First Information Report (FIR) — Modes of Lodging and Legal Aspects of Credibility

22 Pages Posted: 27 Feb 2010

See all articles by Nidhi Vaidya

Nidhi Vaidya

affiliation not provided to SSRN

Raghvendra Singh Raghuvanshi

Lawyer at MP High Court, Indore, India

Date Written: February 25, 2010


To study the various legal aspects of Section 154, Criminal Procedure Code, 1973, and whether telephonic information comes under the umbrella of the said provision‘ We have, so far, attempted a detailed and searching analysis on the legal issues with regard to the statutory duty of an officer-in-charge of a police station in registering the First Information Report and commencing the investigation thereon as well the principles relating to the exercise of extra-ordinary and inherent powers of the High Court in quashing either the FIR or the entire criminal proceedings as the case may be; and bearing in mind the enunciations of law, we have given our anxious consideration and careful thought to all the related legal issues emerge therewith.

We shall also focus on the evidentiary value of FIR, its validity when it is unreliable and ingenuine and the legality of mere oral intimation or telephonic information. To begin any investigation, it is quite obvious that the police need to know that an offence has been committed. This can be possible if someone approaches the police station and gives the details of the offence committed. This is often called as the First Information Report (in short, FIR) and has been contemplated under Section 154 of the Criminal Procedure Code of 1973 (hereinafter referred to as “Cr.P.C.”). The basic requirements of FIR as per the section are that, in case of a cognizable offence, if information is given to an officer-in-charge of the police station orally, then, 1. It shall be reduced to writing by such officer; 2. Such information shall then be read out to the informant; 3. The signature of the informant shall be received on the written information; 4. And. finally, it shall be entered in the diary \book meant for this purpose, by such officer. 5. A copy of the report is also to be handed over to the informant under clause (2) of the section.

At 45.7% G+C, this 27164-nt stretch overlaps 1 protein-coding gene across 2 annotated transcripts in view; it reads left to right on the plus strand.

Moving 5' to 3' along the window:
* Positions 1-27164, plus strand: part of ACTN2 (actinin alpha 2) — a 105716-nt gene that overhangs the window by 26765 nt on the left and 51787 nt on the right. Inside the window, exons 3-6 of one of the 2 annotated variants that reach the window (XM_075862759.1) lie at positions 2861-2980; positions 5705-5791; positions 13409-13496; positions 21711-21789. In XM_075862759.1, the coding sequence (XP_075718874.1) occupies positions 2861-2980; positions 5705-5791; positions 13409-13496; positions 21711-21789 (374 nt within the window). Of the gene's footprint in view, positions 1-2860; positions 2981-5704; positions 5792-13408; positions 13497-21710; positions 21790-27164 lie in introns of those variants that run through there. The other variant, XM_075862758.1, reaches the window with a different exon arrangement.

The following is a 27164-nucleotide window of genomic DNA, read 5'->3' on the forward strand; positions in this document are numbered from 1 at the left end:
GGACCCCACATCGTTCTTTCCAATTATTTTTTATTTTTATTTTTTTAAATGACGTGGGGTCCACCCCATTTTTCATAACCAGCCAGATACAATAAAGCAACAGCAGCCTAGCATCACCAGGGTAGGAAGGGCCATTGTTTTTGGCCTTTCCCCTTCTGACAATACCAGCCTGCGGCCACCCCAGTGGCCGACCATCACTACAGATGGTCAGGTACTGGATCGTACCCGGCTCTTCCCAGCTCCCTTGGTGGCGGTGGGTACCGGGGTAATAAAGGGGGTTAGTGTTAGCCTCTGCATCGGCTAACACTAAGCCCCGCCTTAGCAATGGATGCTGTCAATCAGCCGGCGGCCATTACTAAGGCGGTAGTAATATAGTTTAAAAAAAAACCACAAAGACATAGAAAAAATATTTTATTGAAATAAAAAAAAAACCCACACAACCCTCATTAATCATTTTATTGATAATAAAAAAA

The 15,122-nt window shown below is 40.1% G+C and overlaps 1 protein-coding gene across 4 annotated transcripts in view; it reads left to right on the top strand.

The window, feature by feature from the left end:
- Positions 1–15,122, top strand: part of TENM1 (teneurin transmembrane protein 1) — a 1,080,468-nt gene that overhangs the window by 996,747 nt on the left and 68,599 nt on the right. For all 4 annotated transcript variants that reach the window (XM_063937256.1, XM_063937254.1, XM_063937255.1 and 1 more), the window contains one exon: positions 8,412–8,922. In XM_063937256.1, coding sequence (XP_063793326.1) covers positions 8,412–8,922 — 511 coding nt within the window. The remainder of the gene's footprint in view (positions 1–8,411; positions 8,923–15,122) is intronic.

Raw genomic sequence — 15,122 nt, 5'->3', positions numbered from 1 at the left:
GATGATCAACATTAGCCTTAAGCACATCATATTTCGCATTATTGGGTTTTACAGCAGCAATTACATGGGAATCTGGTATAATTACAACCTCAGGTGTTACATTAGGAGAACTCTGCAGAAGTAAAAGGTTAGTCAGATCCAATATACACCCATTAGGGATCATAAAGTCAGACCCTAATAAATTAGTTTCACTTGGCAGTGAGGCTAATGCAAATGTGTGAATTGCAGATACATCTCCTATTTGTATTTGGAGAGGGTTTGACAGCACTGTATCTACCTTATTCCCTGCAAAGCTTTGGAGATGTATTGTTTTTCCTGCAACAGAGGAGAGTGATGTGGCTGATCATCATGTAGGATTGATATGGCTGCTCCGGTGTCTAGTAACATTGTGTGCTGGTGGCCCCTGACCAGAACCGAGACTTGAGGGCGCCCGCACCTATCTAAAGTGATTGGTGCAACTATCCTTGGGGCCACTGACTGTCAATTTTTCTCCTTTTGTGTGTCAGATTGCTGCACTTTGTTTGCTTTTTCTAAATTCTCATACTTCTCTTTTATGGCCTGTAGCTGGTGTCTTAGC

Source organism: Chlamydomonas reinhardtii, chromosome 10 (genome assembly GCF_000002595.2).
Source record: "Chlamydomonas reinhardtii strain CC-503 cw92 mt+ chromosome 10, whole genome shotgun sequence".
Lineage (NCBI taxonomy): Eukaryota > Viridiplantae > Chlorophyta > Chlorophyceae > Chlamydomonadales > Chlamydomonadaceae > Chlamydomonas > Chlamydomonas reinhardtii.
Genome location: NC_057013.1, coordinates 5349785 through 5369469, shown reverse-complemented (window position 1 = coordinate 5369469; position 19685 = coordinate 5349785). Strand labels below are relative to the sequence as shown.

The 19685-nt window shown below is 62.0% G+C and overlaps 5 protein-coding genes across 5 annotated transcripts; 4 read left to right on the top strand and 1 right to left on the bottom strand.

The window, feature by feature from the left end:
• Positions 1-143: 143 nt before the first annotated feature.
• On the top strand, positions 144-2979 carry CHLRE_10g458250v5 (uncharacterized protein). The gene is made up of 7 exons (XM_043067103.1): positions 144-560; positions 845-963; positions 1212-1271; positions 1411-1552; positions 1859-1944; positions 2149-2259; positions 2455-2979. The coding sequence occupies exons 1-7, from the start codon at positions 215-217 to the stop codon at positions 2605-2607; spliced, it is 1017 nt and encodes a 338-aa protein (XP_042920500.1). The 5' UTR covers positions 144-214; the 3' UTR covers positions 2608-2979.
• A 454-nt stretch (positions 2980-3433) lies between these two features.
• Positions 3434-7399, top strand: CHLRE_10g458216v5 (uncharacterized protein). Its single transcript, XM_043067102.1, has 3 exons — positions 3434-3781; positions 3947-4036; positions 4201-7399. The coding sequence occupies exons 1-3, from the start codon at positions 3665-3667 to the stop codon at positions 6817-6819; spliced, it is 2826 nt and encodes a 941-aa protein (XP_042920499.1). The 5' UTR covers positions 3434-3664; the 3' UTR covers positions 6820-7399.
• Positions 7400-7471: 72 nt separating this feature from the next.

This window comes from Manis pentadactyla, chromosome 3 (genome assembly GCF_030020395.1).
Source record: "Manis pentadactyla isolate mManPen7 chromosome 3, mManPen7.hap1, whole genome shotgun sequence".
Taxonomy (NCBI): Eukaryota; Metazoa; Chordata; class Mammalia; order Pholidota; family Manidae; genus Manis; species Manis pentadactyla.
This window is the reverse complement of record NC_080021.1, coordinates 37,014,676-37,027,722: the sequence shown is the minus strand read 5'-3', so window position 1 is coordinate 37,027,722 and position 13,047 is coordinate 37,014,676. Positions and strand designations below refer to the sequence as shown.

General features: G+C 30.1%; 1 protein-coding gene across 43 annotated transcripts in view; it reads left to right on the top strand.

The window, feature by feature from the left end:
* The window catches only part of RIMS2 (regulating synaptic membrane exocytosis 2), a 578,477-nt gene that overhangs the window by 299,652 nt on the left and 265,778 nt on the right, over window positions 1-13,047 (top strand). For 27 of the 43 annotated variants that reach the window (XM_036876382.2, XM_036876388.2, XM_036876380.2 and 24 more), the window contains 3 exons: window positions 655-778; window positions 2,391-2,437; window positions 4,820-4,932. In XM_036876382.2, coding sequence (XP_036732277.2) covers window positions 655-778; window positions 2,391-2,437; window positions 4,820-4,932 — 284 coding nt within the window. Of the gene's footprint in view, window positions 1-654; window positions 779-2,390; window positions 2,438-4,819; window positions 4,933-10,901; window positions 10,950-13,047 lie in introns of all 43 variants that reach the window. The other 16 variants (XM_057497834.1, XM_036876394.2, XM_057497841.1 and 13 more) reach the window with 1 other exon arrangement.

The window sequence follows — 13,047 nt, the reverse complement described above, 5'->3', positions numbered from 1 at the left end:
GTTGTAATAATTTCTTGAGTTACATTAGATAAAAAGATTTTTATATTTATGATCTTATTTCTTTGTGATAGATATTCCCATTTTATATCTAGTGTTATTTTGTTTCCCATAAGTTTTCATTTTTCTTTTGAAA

Keywords: crime, criminal, FIR, information, police, law enforcement, complaint, legal, law, offence, offense, investigate, investigation, court

Suggested Citation

Vaidya, Nidhi and Raghuvanshi, Raghvendra Singh, First Information Report (FIR) — Modes of Lodging and Legal Aspects of Credibility (February 25, 2010). Available at SSRN: or

Nidhi Vaidya

affiliation not provided to SSRN ( email )

Raghvendra Singh Raghuvanshi (Contact Author)

Lawyer at MP High Court, Indore, India ( email )

Indore, IN Madhya Pradesh 452010
+919179079595 (Phone)

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